The leaders of Germany, France, Russia and Ukraine are hoping to meet this week to discuss the crisis in eastern Ukraine. This follows a last-ditch German-French push to end the bloodshed.
Angela Merkel's spokesman, Steffen Seibert, said in a statement that the chancellor and presidents Francois Hollande, Vladimir Putin and Petro Poroshenko had agreed to aim for a Wednesday meeting in Minsk during a conference call on Sunday.
"In (the call) they worked further on a package of measures in the context of their efforts on a comprehensive settlement of the conflict in eastern Ukraine," the statement said.
"This work will be continued tomorrow in Berlin with the goal of holding a 'Normandy format' summit on Wednesday in Minsk," he added. The term "Normany format" refers to a meeting of the leaders of France, Germany, Russian and Ukraine on the sidelines of celebrations last June of the 70th anniversary of the allies' landing in Normandy during World War II.
Ukraine's President Poroshenko appeared upbeat following the telephone call, saying in a statement posted on his official website that said he hoped the Minsk summit would lead to a "swift and unconditional ceasefire" in eastern Ukraine.
Russia's President Putin, though, cautioned that the meeting may not even take place.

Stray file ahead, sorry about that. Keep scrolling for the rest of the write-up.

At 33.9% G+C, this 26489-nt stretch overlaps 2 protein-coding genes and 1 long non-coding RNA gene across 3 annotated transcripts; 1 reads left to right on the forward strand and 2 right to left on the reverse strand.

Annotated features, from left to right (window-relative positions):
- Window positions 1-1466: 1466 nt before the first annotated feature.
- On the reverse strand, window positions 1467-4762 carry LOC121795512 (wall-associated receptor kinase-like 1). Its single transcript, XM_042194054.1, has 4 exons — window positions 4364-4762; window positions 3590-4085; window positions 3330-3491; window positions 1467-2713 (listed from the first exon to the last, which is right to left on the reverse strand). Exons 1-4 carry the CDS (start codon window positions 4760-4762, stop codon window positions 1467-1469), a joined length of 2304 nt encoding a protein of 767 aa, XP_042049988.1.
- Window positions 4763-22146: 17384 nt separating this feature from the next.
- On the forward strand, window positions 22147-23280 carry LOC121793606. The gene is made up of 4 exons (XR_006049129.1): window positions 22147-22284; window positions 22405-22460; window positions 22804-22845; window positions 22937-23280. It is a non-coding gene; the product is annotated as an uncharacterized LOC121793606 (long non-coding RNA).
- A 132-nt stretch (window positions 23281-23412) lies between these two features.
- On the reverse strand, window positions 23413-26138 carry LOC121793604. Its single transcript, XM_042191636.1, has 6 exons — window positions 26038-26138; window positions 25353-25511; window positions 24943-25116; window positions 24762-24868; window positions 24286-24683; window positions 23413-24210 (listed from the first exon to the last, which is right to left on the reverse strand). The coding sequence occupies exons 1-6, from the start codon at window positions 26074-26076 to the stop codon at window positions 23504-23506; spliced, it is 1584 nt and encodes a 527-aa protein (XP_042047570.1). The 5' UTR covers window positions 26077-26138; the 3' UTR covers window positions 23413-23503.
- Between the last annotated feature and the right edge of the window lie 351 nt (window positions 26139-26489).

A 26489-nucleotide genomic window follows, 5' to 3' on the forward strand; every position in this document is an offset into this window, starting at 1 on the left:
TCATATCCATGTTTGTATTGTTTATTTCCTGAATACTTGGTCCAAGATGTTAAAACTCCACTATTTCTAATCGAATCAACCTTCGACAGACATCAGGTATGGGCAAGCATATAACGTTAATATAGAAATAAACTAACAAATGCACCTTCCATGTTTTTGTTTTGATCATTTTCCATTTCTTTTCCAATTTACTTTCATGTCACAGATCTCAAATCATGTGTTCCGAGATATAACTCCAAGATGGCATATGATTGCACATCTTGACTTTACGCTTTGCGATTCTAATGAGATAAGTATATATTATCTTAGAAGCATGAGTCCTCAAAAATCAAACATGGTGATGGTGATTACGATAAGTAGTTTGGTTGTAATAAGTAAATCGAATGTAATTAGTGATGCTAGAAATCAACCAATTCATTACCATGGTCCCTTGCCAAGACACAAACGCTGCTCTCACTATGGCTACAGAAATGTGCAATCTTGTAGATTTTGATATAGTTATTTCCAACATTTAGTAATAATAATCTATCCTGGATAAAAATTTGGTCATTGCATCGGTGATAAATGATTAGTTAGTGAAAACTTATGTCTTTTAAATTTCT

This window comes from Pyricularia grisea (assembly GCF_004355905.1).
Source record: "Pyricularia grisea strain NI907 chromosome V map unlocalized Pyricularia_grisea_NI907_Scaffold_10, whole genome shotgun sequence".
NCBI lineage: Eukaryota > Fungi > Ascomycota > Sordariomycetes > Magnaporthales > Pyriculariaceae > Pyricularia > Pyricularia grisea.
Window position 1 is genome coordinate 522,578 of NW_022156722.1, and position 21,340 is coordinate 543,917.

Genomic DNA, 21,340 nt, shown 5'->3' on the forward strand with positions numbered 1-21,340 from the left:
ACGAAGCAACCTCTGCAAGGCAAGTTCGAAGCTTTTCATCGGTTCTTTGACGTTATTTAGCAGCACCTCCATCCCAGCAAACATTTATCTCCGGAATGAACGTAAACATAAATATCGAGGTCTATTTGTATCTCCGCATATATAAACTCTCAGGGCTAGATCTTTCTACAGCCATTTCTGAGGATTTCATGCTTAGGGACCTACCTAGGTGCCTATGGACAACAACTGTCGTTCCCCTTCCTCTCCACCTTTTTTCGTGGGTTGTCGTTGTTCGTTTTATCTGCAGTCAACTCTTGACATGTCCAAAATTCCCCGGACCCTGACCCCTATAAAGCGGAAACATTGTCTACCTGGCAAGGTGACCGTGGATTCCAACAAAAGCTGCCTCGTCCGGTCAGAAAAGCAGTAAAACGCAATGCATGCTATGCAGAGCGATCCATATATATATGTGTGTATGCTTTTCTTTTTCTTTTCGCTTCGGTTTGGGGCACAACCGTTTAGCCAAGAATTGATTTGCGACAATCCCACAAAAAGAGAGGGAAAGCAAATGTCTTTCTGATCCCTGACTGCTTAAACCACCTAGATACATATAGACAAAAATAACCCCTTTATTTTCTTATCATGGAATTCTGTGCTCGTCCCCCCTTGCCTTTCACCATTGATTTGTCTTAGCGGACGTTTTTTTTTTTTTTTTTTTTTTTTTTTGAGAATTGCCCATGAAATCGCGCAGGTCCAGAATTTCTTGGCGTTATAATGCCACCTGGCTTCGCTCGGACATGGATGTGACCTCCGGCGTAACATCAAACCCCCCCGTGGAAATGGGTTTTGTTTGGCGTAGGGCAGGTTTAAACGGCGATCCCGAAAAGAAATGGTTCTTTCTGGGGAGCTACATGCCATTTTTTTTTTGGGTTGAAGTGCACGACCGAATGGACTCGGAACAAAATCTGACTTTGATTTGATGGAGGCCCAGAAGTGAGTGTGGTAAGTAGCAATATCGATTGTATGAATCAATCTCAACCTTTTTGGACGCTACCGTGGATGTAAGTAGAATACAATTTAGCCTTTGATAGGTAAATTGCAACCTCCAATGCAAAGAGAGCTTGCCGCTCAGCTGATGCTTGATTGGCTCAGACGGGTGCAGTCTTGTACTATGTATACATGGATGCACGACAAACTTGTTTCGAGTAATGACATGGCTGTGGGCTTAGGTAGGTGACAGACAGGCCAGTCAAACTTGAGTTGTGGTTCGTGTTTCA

"We will be aiming for Wednesday, if by that time we manage to agree on a number of points which we've been intensely discussing lately," Putin said during a meeting with Belarusian President Alexander Lukashenko in Minsk.
Munich Security Conference
While there was no immediate comment from Chancellor Merkel beyond the announcement that the leaders were aiming to meet, in remarks to the Munich Security Conference on Saturday, she said she was "uncertain" about the chances of success for a last-ditch peace initiative that she and President Hollande launched late last week.
Speaking at the Conference prior to the leaders' phone call on Sunday, German Foreign Minister Frank-Walter Steinmeier appeared pessimistic about the prospects for a quick resolution to the Ukraine crisis, saying this remained "off in the distance."
US Secretary of State John Kerry, who was also in attendance, used his remarks to stress that Washington and its European allies were "united in our diplomacy" on Ukraine.
This appeared to be an attempt to play down a reported rift between Washington and European capitals, including Berlin, over the wisdom of supplying weapons to Ukrainian government forces.
For his part, Steinmeier echoed comments made at the conference by Merkel on Saturday, saying that delivering weapons would be "not just highly risky but counterproductive."
Wrapping up the Munich Security Conference on Sunday, its chairman, former German diplomat Wolfgang Ischinger, described the 51st edition of the annual gathering as one of the most intensive and interesting conferences in recent years.
He noted that while delegates had been confronted with a great deal of bad news regarding conflicts in various parts of the world, at least the four leaders' plan to hold a summit in Minsk on Wednesday, provided a "glimmer of hope" for Ukraine.
pfd/rc (AFP, dpa, AP, Reuters)